Are You Suffering From Shopping Paralysis? Here's How to Tell

I have nothing to wear. I could fix this problem if I purchased something to wear, but I can't do that, either. With Fall finally approaching (I live in LA; we're on a little bit of a delay here, people) and a closet in dire need of a revamp, I'm in the midst of a serious style malaise. That's right — I have fashion paralysis: the inability to move or act when faced with an overwhelming onslaught of style options.

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The Fall/Winter runways delivered so many potential templates for dressing it would take a woman with the brain power of Scarlett Johansson's character in Her (or Lucy, now that I think about it) to process them all. Should I choose to be an athletic ingenue, like the motocross honeys at Marc Jacobs or the streetwear mavens in wedge sneakers at DKNY? Or should I model myself a mod, '60s type, like the sweet minidressed masses at Miu Miu and Valentino? I could always embrace my boho-hippie side and emulate the be-layered models at Burberry in their piles of shearling coats and Fair Isle knits.

As I browse the racks at Barneys and scan the offerings on Asos, I am overcome by the feeling that any piece I purchase will not only equal a missed opportunity — what if there's something better? — but also define me as a person. After all, clothes are expressive. The best pieces in our closets serve dual purposes: they fulfill a basic and utilitarian need by covering our naked bodies and protecting us from the elements, but they also serve an arguably larger and more complicated one by speaking something essential about who we are and who we hope to be. In the words of Virginia Woolf, clothes both "change our view of the world and the world's view of us."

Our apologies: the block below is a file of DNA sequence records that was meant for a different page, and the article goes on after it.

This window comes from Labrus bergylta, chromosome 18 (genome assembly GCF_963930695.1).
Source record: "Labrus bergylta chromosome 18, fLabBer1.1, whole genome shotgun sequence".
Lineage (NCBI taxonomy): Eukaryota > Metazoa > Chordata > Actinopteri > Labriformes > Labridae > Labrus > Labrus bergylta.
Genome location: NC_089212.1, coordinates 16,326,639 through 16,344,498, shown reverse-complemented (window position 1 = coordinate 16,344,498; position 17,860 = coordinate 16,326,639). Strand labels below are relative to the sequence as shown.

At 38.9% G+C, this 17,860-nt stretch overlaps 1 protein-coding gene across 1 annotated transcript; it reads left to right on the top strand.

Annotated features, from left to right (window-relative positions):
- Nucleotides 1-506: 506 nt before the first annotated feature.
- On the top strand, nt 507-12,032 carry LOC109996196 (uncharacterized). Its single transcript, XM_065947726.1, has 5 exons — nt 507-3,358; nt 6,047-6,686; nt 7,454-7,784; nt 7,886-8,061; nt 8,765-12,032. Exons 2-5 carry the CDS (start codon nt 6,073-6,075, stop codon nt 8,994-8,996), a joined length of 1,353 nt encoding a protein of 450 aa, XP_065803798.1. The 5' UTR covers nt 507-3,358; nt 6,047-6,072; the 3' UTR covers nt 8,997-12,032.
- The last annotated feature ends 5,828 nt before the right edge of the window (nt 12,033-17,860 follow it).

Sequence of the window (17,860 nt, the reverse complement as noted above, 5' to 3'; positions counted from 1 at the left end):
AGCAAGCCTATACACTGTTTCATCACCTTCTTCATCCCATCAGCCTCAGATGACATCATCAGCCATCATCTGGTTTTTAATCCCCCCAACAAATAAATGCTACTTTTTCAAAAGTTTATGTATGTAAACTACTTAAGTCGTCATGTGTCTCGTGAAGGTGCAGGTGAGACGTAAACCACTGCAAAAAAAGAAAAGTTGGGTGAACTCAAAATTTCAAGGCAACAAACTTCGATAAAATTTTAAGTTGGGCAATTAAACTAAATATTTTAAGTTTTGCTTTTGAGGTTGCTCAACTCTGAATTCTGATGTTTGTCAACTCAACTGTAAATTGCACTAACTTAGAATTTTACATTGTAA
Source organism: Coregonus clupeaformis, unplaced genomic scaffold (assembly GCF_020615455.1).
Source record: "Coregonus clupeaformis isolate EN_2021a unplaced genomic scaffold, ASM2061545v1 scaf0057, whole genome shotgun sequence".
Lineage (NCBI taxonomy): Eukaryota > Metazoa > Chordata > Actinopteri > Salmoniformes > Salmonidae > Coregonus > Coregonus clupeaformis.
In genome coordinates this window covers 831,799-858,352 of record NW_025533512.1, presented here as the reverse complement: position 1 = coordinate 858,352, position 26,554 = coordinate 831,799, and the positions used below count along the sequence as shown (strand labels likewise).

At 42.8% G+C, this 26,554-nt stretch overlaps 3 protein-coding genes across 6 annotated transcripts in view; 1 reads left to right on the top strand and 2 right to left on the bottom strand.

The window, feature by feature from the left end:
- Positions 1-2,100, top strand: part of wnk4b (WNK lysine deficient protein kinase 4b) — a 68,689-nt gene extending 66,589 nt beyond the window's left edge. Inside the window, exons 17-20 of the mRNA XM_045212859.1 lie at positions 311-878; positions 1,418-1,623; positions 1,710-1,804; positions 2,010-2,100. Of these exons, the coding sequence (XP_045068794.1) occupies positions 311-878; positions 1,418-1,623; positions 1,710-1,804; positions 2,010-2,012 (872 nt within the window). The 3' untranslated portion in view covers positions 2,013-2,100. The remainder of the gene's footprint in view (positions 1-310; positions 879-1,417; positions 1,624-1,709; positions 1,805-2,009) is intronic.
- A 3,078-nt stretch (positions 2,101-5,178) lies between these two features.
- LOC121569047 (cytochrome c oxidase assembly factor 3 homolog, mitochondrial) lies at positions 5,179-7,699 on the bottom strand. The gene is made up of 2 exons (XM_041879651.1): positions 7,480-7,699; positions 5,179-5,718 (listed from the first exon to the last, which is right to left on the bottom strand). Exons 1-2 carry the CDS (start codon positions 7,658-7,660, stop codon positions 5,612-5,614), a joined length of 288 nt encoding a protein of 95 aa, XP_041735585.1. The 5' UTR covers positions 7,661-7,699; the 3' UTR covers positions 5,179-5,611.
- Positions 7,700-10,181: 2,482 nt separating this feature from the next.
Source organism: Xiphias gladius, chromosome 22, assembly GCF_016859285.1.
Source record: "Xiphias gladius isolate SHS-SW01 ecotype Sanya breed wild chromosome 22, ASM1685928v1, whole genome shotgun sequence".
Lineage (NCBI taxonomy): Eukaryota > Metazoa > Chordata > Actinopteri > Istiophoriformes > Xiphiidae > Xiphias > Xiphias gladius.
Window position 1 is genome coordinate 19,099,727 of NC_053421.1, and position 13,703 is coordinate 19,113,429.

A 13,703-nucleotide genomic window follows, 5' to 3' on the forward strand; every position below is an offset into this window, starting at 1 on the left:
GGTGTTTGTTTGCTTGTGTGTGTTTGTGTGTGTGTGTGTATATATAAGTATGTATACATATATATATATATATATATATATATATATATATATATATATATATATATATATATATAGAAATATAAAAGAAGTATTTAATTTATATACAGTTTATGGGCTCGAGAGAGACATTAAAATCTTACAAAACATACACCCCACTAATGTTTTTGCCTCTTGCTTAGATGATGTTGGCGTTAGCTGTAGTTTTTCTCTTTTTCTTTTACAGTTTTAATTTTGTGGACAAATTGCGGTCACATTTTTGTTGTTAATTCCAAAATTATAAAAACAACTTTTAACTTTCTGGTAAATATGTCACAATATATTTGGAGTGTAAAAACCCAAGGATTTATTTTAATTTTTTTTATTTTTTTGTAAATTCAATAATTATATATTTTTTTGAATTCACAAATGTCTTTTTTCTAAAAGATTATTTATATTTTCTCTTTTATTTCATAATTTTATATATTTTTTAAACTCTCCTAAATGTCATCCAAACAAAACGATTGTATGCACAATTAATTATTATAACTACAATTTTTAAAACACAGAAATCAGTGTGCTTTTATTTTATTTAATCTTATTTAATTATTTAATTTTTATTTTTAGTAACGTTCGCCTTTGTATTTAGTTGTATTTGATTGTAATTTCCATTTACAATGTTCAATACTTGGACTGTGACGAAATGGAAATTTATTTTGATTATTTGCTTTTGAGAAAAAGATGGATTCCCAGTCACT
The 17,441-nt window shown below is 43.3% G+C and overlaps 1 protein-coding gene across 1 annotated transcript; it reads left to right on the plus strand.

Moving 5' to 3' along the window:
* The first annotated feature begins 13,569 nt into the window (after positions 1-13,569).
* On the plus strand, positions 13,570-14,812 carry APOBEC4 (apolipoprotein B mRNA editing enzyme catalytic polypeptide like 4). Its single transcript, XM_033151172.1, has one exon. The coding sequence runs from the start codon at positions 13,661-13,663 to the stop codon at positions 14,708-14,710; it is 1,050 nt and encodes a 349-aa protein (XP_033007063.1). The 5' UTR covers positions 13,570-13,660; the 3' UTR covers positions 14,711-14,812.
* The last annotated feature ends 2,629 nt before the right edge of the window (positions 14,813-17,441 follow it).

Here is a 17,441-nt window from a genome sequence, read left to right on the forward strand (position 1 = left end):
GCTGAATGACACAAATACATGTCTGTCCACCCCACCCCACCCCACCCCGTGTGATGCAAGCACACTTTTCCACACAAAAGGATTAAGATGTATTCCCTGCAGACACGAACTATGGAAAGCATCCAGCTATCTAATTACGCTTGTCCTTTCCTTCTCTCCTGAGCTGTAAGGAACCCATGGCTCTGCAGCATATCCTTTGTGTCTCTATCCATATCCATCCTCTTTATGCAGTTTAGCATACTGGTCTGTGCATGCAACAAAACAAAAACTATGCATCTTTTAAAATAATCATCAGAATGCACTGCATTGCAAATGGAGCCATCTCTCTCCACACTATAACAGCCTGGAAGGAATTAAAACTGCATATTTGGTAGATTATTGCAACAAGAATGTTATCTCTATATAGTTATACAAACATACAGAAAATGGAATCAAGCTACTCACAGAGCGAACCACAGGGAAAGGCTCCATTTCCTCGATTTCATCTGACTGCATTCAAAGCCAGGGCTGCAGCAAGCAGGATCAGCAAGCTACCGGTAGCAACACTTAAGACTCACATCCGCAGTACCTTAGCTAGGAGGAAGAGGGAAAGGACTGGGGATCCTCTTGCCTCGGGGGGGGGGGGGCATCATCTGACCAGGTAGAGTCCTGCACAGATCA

In his 2003 book The Paradox of Choice: Why More Is Less, psychologist Barry Schwartz argued that the modern consumer is inundated by so many options that, instead of feeling freed and invigorated by all our choices, we're depressed and anxious over the myriad possibilities. According to Schwartz, every time we make a decision about something, we look at it as a trade-off. This extends from decisions great, like what career to pursue or whether to commit in our relationships, to relatively small, like what we eat for lunch and what to wear each morning. This rings true for me. Just a few weeks ago, I found the current-season Rag & Bone Trafford slingbacks of my dreams, inexplicably marked half-off. But my excitement over the style score was tempered by a nagging feeling that maybe they weren't the best of all the available bootie options out there. Had I really done my homework? What else could I have devoted the still-sizable chunk of change toward purchasing?

Now, with designers churning out more collections than ever — resort! pre-Fall! proto-Spring! — and the Internet, fast fashion and tools like our own Shopstyle proffering a seemingly endless stream of clothing and accessory options, it can feel almost impossible to pull the trigger on any one item. So I turned to superstar stylist Caley Rinker, who has dressed women as stylistically opposite as Gwyneth Paltrow and Kelly Osbourne, for a dose of fashion therapy.